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coronavirus

COVID-19 rates still on the rise
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Covid19
COVID-19 rates still on the rise
Back in March of 2020 when the global coronavirus pandemic took hold, states and local governments in the United States instituted varying degrees of lock downs aimed at stopping the spread of the virus, which was initially thought to be spread primarily through contact with contaminated surfaces as well as through respiratory droplets.
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Dispelling the vaccine hesitancy myth
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Covid19
Dispelling the vaccine hesitancy myth
When the emergency vaccines from Pfizer and Moderna started making the rounds, so did sensational headlines about how the Black community wouldn’t take it. Discussion arose among the medical community on how to convince Black people to get the vaccine, and organizations in Boston mobilized to get the community to the mass vaccination site at the Reggie Lewis Center.
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Stan McLaren: an example to the community
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Covid19
Stan McLaren: an example to the community
Stan McLaren is used to being the first. He is the first born, the first in his family to go to college. It was only fitting then that he was the first at the Harvard Street Neighborhood Health Center to receive the COVID-19 vaccine.
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Covid19
It’s your turn: Who is eligible for the vaccine, and when
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The immune system: The body’s natural protection
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Covid19
The immune system: The body’s natural protection
Your immune system is on constant guard looking for intruders — something that should not be there. It can distinguish between normal, healthy cells and unhealthy cells. When it detects an outsider — bacteria or a virus, for example — it readies forces to eradicate it. What’s even better, it can often remember. If the virus tries to enter again, its entry is blocked.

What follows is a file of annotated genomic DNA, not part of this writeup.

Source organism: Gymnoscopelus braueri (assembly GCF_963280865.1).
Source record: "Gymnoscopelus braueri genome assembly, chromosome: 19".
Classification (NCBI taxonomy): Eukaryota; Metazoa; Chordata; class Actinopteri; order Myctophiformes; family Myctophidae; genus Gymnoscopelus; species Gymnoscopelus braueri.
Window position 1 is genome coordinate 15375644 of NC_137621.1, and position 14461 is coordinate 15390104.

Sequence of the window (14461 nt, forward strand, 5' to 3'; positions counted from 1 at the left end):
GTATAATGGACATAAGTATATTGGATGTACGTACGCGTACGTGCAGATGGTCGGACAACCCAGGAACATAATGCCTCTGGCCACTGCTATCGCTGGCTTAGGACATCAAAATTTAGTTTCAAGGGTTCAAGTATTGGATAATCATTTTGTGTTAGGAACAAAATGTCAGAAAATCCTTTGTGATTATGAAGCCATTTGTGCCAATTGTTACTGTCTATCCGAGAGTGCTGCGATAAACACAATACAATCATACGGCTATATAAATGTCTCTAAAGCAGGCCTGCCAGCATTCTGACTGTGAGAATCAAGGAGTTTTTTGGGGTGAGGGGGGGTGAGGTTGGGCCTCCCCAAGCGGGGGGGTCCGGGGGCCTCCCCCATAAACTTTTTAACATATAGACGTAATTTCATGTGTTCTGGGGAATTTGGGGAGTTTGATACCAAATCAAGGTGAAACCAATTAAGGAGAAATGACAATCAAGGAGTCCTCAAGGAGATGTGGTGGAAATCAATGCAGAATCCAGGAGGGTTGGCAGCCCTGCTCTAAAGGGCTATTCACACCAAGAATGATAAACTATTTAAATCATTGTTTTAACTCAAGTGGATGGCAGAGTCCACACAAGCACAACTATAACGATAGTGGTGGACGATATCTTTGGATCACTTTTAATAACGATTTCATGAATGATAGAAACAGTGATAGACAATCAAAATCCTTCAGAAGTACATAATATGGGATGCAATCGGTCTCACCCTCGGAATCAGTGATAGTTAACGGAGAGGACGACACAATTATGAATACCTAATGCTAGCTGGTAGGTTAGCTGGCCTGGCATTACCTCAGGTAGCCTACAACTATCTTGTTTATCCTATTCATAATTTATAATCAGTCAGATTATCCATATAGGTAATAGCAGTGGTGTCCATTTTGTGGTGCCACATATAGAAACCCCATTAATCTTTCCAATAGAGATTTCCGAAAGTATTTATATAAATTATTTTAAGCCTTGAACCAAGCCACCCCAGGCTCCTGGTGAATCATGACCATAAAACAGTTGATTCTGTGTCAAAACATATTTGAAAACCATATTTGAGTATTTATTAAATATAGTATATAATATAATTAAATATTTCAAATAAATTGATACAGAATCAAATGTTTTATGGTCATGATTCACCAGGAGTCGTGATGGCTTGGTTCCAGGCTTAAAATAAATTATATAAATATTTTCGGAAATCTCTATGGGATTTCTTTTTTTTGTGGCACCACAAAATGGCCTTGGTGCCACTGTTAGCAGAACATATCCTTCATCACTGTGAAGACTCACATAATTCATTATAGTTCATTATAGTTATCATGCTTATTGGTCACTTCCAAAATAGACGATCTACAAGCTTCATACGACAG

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The push for vaccination
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Covid19
The push for vaccination
They call her the “vaccine evangelist.” It’s a moniker that Dr. Sabrina Assoumou bears with pride. Assoumou is an infectious disease physician at Boston Medical Center and assistant professor of medicine at Boston University School of Medicine.
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Pols struggle with COVID response
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Local News
Pols struggle with COVID response
With the seven-day average of active COVID-19 cases reaching 4,490 in early December according to the city’s dashboard, Mayor Martin Walsh said his goals are to get students back to school, find ways to support restaurants through the winter and increase COVID testing.
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Shakespeare gets a 2020 twist in Hub Theatre Company's 'Much Ad About Nothing'
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Arts & Culture
Shakespeare gets a 2020 twist in Hub Theatre Company's 'Much Ad About Nothing'
William Shakespeare’s “Much Ado About Nothing” is getting a very 2020 makeover in the Hub Theatre Company adaptation, running virtually in four performances Nov. 14, 15, 20 and 21.
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Social factors contribute to COVID-19 cases among Blacks and Latinos
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Local News
Social factors contribute to COVID-19 cases among Blacks and Latinos
In a recent study by Health Affairs, a national health journal that has been focusing on COVID-19 matters, researchers have found specific social factors that predict high COVID-19 cases in Black and Latino communities.
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Baker rolls back phase 3 as COVID cases climb
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Local News
Baker rolls back phase 3 as COVID cases climb
Though Massachusetts was leading the northeast in COVID-19 recovery, a recent uptick in cases and deaths has alarmed state officials.
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Walsh warns against second COVID surge
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Local News
Walsh warns against second COVID surge
Mayor Walsh warned Boston residents that COVID-19 will likely have a second surge and encouraged them to take precautions as the city reopens.
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Opinion
Obesity: The risk lurking in the shadows during the COVID-19 pandemic
Public health officials and policymakers need to implement strategies that can specifically reduce the risk of disease transmission in low-wage workers and racial/ethnic minority communities, for this pandemic and for public health emergencies in the future.
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